Genetic Analysis from "Minco Mountain Lion" Confirms Ties to South Dakota
The Oklahoma Department of Wildlife Conservation recently confirmed origins of the mountain lion struck and killed by a motorist in November 2011 near Minco.
According to Erik Bartholomew, furbearer biologist for the Wildlife Department, the 130-lb. male mountain lion that was found dead along HWY 81 north of Minco is closely tied genetically to populations in the Black Hills of South Dakota. DNA analyses performed on tissue collected from the cat also confirm it was a wild mountain lion and not an escaped domestic animal.
"The cat's DNA shows a very close genetic relationship to wild populations in South Dakota," Bartholomew said. "We can say with a high level of confidence that this male was born in the Black Hills region. Another clue that this animal was wild is the fact that it had porcupine quills in its stomach. Apparently mountain lions consider them to be good eating, or maybe they are easy to catch, but many times western states report mountain lions with porcupine quills in their front legs and digestive tract."
A small tooth from the mountain lion's upper jaw also was sent to a lab for aging. Much like the rings on a tree, the root portion of the tooth has rings that can be used by experts to age the animal. The tooth from the "Minco mountain lion" showed that the animal was at least three years old.
"We have no idea of the path he used to get to Oklahoma," Bartholomew said. "However, with him being killed near the South Canadian, he likely was following the river where their primary prey - white-tailed deer - would be in high abundance. Males tend to have very large home ranges at or over 200 square miles. The Black Hills is a small island of habitat, and many times adult males will get in territorial disputes with young males and the loser leaves in search of new territory."
This mountain lion represents a unique research opportunity for the Department since the animals are secretive and because biologists have had few other opportunities to study them up close in Oklahoma.
Other wild mountain lions documented in Oklahoma also have tested positive for Black Hills origins, such as the female captured in the city limits of Tulsa last year and another believed to have been killed by a train in 2004 near Red Rock. A male mountain lion that was shot in 2010 in the Panhandle by a Department of Agriculture employee while depredating livestock tested positive for genetic ties to populations in eastern Colorado, and another confiscated by the Department's law enforcement division in southeast Oklahoma was genetically tied to populations in the Pine Ridge region of northwest Nebraska. Additionally, several other sightings have been documented, including a young radio-collared male from Colorado that traveled through the Panhandle's Texas County in 2010 and is now living in New Mexico, and trail camera pictures from the fall of 2009 that show mountain lions in Tillman and Atoka counties.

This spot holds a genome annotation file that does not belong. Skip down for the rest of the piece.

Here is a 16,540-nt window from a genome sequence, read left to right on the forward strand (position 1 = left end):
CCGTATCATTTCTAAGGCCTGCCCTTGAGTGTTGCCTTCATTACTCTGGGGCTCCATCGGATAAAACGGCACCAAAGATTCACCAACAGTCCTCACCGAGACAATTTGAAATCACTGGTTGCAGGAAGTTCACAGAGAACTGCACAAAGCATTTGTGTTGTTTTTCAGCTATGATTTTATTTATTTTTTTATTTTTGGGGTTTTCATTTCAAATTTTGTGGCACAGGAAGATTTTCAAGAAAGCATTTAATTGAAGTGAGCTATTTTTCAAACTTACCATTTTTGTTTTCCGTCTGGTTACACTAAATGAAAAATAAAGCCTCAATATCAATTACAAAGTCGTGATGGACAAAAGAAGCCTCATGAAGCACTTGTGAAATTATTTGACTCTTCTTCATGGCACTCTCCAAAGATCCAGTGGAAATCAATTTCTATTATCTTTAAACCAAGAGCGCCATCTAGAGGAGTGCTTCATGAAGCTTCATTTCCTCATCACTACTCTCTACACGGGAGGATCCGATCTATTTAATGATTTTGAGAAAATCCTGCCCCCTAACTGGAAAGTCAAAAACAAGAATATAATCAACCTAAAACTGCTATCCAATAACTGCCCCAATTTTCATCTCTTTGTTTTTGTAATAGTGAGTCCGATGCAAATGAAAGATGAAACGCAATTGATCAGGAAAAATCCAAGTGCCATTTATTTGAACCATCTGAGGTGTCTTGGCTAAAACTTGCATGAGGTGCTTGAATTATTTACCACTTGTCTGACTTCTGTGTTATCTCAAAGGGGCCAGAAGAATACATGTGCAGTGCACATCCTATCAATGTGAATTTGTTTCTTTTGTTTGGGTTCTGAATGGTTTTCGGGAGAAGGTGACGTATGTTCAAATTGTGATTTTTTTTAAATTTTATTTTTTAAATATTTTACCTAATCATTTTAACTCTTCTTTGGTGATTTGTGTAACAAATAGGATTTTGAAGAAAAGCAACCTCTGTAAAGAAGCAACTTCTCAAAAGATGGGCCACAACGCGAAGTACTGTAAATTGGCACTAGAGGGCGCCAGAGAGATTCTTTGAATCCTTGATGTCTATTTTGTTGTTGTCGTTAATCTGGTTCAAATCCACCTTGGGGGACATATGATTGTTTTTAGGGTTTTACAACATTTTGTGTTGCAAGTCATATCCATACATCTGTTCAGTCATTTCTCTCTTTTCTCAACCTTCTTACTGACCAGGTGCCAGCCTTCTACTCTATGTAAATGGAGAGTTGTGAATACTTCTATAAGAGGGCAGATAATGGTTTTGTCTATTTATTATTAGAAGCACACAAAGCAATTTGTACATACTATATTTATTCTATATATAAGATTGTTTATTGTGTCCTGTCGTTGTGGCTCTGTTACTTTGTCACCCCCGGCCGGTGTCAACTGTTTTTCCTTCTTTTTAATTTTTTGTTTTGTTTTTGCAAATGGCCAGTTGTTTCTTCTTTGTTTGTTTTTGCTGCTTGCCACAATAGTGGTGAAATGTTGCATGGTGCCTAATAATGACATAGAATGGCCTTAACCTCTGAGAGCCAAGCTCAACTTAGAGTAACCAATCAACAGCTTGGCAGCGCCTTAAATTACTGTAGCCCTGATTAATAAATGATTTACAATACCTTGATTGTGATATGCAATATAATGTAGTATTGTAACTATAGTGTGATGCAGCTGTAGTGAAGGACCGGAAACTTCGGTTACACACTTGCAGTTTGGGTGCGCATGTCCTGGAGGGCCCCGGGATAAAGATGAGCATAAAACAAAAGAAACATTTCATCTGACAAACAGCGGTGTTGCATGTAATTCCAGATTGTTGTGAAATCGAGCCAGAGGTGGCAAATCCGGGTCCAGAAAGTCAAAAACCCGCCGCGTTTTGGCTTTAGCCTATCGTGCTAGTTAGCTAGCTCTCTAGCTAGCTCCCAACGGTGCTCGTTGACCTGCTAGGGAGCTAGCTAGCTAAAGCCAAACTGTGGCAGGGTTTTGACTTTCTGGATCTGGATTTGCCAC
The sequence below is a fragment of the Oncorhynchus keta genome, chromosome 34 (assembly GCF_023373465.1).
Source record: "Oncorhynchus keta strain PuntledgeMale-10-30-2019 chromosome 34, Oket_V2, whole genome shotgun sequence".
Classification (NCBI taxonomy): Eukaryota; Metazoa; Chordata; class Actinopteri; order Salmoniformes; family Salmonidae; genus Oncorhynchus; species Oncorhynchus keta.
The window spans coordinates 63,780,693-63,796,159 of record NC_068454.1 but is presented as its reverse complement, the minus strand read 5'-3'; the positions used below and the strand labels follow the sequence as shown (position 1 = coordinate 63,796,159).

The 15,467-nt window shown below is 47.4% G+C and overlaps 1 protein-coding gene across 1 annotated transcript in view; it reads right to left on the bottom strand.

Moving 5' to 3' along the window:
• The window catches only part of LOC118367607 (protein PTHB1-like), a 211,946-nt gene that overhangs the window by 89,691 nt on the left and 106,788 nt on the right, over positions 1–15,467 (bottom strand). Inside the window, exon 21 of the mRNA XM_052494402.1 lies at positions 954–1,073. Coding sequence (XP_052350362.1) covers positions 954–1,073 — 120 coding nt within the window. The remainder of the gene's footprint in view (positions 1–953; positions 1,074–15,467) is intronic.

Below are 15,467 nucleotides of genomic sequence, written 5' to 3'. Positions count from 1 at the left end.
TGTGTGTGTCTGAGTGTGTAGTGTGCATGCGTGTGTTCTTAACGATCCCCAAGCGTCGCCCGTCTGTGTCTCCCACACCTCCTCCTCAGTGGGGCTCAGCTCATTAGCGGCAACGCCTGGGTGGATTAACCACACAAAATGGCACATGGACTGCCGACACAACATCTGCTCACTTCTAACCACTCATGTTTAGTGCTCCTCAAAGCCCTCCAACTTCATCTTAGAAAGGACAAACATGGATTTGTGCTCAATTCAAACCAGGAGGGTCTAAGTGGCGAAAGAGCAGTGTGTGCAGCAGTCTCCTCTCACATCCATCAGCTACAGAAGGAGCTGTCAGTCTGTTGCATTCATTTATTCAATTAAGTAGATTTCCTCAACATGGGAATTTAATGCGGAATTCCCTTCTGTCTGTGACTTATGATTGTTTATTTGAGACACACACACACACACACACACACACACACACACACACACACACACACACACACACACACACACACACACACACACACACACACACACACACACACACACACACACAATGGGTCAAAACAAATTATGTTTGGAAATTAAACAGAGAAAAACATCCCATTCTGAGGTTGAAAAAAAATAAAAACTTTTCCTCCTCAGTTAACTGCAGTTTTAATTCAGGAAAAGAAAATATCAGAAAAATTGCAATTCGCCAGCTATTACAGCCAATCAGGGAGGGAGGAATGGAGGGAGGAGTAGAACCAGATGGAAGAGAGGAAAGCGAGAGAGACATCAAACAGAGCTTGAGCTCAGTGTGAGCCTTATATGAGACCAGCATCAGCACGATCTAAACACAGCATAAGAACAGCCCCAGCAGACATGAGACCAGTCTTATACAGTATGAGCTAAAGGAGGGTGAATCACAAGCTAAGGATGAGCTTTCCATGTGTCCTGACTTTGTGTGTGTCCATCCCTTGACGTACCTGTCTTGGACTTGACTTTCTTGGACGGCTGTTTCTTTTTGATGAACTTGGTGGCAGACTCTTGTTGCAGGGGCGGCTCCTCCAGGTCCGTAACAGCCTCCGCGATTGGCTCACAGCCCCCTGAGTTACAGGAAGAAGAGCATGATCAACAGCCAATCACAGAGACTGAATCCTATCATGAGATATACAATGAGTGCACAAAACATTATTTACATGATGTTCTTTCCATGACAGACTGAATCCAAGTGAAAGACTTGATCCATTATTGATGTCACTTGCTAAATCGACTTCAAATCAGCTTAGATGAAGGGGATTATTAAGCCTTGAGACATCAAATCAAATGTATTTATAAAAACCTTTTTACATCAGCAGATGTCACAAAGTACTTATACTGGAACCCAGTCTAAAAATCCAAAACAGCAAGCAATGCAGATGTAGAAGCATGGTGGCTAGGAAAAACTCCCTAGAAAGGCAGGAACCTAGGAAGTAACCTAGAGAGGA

Also called "panthers," "cougars" and "pumas," mountain lions are native to Oklahoma and historically would have been found statewide. Bartholomew said it is a common misconception that the Wildlife Department has released mountain lions in Oklahoma.
Officials with the Wildlife Department rely on the public to report verifiable sightings, photos and reports of mountain lions to help document the species in Oklahoma.
To submit photographs and report sightings of mountain lions in Oklahoma, log on to wildlifedepartment.com and report your sighting online or call Bartholomew at (405) 385-1791.
DNA analysis of the mountain lion that made headlines in November after being struck and killed by a vehicle near Minco has confirmed that the cat was a wild animal with genetic ties to populations in the Black Hills region of South Dakota. In this photo, Erik Bartholomew, furbearer biologist for the Oklahoma Department of Wildlife Conservation, takes the rare opportunity to conduct research on the mountain lion, which was hit on HWY 81 north of Minco.